Another Kind of Eden
PublisherSimon & Schuster UK
Date Published17 August 2021
ISBN-13 978-1982151713
Price£ 27.00

Another Kind of Eden

by James Lee Burke

A Korean War veteran is looking for freedom and enlightenment in the American West in 1962. Peace beckons through his love for an art student but then a meeting with a psychopath makes things start to spin out of control.


Aaron Holland Broussard is damaged goods. He grew up in Texas and Louisiana (just like author James Lee Burke) and was diagnosed as a teenager with dissociative personality disorder, with what he describes as three different people sheltering inside his skin. And, in his own words, he’s suffered from nonchemically induced blackouts all his life. Traumatic battlefield experiences in the Korean War have intensified his problems.

Somewhere along the line he has acquired a journalism degree and aspires to be a novelist; but now, in 1962, he is riding the box cars across America, hobo-style, to escape his demons, declaring that what he describes as the migrant way of life was created especially for people like him.

He jumps off in Colorado, with his buddies Spud and Cotton. They make for the town of Trinidad and find work with Jude Lowry, a public-spirited paragon and exemplary employer. Then they meet the locals: notably the psychopathic grotesques, Rueben Vickers and his son Darrel; alluring art student, Jo Anne McDuffy; the Svengali figure, Henri Devos; and Wade Benbow, the cop on a mission. The riotous, anarchic assembly of spaced-out beatniks, living in a bus, are so well portrayed that they must have been drawn from life. Naturally, things turn nasty quite quickly.

If this sounds a bit formulaic, that’s because it is. Nevertheless, it has the makings of a gritty American West tale of venality, murder and revenge, in an atmosphere of brooding violence and lurking malevolence. Then the strange stuff begins.

The story gradually morphs into a meditation on madness. Aaron says that sometimes he goes to a dark place in his head, and he don’t know how to get back. He says he has learned that we should not question the presence of madness in most of the human race. This statement certainly applies to most of the characters we meet in this book.

The book becomes odder and odder it becomes with characters such as the Man with Black Holes for Eyes; Phantom Comanches; the stick figures like human sized praying mantises; the shade of Saber, Aaron’s best buddy in Korea; poor dead Moon Child. Aaron is a white knight for all his delusions, described as a babe among the heathens, by the ambiguous Mrs Lowry. His confusion only deepens when he comes to the belief that there was no rational explanation for what he had seen.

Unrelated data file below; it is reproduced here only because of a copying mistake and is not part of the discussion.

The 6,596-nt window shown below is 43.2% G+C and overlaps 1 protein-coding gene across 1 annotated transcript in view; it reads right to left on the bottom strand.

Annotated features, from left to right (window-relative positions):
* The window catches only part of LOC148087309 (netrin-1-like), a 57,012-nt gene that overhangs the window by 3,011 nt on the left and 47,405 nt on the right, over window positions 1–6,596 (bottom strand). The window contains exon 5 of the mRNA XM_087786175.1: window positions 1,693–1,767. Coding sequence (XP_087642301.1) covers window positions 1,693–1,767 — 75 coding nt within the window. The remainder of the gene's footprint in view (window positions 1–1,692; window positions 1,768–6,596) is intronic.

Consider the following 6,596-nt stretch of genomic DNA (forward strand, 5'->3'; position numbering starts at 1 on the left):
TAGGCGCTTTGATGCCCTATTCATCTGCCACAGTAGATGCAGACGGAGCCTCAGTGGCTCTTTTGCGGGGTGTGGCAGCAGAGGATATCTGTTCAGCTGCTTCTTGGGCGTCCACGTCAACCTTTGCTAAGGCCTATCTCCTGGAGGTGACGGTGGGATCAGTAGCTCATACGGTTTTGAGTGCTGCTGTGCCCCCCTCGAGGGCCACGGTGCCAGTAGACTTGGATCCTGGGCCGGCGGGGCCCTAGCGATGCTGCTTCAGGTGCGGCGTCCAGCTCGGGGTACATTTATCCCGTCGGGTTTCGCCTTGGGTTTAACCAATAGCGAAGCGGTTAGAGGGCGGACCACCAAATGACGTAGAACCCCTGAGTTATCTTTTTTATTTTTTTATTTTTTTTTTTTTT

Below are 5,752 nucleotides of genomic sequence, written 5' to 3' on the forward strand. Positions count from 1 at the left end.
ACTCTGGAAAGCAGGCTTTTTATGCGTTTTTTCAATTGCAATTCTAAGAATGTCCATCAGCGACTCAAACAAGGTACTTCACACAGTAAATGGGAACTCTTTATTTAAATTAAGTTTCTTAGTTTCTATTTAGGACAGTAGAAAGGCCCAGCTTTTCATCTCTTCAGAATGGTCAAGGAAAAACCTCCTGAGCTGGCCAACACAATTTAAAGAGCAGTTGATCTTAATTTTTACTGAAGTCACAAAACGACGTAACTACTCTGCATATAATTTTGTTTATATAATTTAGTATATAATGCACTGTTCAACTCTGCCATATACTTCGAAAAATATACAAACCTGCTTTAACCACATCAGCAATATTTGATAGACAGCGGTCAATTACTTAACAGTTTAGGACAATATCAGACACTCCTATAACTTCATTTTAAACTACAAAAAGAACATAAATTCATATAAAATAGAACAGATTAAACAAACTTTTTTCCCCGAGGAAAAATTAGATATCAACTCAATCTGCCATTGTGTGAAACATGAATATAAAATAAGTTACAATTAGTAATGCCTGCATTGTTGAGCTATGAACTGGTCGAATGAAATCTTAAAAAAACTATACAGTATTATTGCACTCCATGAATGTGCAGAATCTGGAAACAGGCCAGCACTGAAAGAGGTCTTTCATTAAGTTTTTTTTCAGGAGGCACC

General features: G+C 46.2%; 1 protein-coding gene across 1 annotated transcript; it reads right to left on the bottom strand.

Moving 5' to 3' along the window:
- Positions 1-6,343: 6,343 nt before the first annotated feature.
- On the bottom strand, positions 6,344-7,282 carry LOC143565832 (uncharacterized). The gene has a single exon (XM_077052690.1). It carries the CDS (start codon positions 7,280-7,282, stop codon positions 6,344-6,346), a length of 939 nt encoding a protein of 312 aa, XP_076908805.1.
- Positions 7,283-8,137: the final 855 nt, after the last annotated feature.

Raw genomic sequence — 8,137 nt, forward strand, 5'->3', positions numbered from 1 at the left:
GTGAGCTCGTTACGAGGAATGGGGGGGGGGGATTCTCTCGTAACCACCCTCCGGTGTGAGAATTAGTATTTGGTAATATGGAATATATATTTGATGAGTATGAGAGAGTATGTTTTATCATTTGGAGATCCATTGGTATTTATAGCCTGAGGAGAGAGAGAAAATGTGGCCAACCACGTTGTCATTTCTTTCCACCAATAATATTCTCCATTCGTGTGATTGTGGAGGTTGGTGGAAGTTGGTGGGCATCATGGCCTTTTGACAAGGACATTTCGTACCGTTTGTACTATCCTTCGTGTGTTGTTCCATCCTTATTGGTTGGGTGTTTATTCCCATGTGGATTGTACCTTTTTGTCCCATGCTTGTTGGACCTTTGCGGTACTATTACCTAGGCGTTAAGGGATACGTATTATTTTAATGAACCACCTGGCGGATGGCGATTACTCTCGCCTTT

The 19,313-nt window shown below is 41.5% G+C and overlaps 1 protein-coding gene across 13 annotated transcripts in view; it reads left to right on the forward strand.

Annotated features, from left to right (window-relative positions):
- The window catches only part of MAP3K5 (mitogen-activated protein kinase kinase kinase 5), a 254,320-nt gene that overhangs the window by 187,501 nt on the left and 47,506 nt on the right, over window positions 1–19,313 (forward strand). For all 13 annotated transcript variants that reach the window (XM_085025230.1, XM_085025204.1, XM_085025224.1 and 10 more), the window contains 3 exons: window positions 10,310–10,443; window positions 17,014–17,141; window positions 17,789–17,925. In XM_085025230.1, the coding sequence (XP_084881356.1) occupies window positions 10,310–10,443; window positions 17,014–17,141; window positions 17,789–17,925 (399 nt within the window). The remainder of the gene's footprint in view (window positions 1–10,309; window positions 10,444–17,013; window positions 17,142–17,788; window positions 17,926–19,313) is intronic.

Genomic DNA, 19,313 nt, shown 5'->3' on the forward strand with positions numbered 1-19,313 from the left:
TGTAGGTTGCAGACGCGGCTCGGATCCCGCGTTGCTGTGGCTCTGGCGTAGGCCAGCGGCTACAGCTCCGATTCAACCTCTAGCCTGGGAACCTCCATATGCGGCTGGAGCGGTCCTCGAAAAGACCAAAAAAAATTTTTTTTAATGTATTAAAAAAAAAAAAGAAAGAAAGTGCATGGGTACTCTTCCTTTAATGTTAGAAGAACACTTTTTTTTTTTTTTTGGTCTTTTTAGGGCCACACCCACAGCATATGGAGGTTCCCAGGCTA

Burke is a talented writer. The dialogue is generally natural and in character; the action is melodramatic, but the best scenes are taught and convincing. Sometimes both come off at the same time, as with Aaron’s first encounter with the maniacal Rueben Vickers, but the prose is uneven and occasionally over-wrought, with a tendency to distracting gothic metaphor. He is also self-indulgent. As he works towards the climactic events, he treats us to a passage of trite moral speculation to underpin the mood of supernatural foreboding he is attempting to invoke. For me it generated irritation rather than tension.

For such a short novel, it feels surprisingly baggy because of its circular, repetitive story line, until the apocalyptic denouement in the box canyon, in which consistency of character dissolves away and the narrative descends into something very close to incoherence. The main difficulty is that Burke insinuates that some, perhaps all, of the narrative might be taking place in Aaron’s dream world not in reality but the strands are not woven together in any plausible manner, and things are left unresolved after the horror fantasy climax, which unintentionally flirts with the comic.

A New Kind of Eden is an exasperating book because it is so good in parts but is betrayed by the author’s decision to weave elements of magical realism into the narrative. It is a bold experiment but, in my view, it fails.

Reviewed 22 January 2022 by Timothy Field

Timothy Field retired from the international oil business as soon as he decently could to devote his time to his true interests: books, the outdoors, sport and the arts. He cannot recall a time when he was not engrossed in a thriller.